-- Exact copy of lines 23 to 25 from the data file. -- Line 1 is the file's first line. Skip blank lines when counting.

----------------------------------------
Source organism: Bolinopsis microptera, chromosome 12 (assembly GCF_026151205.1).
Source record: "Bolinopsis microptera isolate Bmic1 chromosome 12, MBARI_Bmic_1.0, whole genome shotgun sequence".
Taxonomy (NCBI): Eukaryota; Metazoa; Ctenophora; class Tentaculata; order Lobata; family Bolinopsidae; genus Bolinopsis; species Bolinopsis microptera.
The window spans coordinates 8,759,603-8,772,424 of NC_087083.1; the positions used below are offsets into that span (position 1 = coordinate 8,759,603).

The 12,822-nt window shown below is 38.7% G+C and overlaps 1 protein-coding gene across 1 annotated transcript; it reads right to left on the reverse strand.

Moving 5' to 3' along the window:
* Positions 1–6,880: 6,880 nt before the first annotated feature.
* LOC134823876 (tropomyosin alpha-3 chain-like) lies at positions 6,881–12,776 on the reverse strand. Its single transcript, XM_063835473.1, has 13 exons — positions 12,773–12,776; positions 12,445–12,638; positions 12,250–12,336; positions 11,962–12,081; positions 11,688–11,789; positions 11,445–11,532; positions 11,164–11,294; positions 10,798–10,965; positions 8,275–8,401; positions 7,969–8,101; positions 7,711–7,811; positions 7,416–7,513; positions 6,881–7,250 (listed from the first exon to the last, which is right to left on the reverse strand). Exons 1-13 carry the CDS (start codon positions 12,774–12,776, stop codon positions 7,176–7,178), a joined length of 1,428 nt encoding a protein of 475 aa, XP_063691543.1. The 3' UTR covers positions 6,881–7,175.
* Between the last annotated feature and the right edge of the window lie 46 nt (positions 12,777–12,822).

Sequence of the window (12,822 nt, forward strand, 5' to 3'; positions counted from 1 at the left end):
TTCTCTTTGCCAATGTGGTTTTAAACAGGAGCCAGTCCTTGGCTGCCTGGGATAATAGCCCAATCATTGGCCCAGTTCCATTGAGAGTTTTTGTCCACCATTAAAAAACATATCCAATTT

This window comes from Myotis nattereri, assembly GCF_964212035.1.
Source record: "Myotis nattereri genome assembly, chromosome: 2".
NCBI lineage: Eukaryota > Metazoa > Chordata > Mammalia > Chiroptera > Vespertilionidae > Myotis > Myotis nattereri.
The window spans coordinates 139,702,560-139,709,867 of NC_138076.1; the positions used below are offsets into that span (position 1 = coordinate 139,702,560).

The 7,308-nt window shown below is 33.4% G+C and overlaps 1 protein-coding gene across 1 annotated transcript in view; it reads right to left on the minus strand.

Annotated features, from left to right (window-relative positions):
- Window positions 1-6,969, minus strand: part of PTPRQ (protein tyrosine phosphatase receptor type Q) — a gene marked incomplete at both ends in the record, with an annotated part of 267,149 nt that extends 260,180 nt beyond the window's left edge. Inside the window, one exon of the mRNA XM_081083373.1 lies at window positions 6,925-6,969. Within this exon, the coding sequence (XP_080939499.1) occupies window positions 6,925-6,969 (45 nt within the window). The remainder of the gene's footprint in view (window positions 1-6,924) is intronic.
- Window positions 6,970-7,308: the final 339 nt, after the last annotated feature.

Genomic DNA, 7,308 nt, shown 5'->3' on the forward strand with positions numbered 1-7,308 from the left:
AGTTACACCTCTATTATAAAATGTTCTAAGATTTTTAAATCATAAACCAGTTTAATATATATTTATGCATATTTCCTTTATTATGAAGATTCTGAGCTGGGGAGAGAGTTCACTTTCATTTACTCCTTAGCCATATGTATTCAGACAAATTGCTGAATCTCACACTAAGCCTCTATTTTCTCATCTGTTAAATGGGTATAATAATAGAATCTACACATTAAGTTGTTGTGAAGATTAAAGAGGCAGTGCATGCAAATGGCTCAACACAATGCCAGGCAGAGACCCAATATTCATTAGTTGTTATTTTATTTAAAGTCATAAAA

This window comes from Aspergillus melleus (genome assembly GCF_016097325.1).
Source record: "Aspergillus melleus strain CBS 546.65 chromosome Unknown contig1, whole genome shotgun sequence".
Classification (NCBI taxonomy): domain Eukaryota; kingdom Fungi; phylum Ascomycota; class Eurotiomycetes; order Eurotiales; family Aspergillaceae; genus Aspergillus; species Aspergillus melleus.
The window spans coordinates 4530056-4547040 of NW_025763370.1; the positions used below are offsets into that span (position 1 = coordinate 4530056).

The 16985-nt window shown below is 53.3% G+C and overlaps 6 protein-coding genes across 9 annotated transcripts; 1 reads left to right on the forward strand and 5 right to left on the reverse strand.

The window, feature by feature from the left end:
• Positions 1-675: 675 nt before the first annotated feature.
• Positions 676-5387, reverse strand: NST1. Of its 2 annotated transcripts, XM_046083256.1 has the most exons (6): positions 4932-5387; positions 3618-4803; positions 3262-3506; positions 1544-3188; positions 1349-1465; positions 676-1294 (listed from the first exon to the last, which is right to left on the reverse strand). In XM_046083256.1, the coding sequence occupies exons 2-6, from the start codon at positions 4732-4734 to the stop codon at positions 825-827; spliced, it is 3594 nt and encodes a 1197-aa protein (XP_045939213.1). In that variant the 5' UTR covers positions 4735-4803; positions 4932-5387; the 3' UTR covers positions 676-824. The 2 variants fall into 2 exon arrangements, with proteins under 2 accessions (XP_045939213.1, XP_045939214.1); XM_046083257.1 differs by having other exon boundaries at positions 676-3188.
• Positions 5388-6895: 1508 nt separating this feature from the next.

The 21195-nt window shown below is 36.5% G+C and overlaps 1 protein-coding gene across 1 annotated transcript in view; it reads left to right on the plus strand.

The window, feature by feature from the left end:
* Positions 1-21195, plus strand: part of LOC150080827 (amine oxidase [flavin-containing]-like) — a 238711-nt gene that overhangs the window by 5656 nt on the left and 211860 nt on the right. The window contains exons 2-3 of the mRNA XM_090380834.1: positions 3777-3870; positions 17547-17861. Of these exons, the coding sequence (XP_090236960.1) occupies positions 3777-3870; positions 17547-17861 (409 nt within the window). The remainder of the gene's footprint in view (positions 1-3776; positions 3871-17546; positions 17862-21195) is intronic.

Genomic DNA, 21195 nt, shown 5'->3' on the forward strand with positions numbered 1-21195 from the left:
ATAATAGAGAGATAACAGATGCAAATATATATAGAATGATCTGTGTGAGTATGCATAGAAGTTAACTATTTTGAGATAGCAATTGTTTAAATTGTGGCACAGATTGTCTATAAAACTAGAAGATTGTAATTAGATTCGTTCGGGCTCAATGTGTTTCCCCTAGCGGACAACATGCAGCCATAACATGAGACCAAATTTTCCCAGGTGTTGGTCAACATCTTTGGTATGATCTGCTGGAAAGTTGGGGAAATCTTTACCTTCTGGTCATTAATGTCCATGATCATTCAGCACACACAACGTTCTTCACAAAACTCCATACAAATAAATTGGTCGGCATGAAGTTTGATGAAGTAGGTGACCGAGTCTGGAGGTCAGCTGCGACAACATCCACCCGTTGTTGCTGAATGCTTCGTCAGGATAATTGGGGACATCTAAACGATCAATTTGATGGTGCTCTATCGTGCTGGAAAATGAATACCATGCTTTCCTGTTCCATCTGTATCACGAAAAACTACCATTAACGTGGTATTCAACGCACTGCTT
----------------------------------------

Source record: "Aspergillus melleus strain CBS 546.65 chromosome Unknown contig1, whole genome shotgun sequence".
Classification (NCBI taxonomy): domain Eukaryota; kingdom Fungi; phylum Ascomycota; class Eurotiomycetes; order Eurotiales; family Aspergillaceae; genus Aspergillus; species Aspergillus melleus.
The window spans coordinates 4530056-4547040 of NW_025763370.1; the positions used below are offsets into that span (position 1 = coordinate 4530056).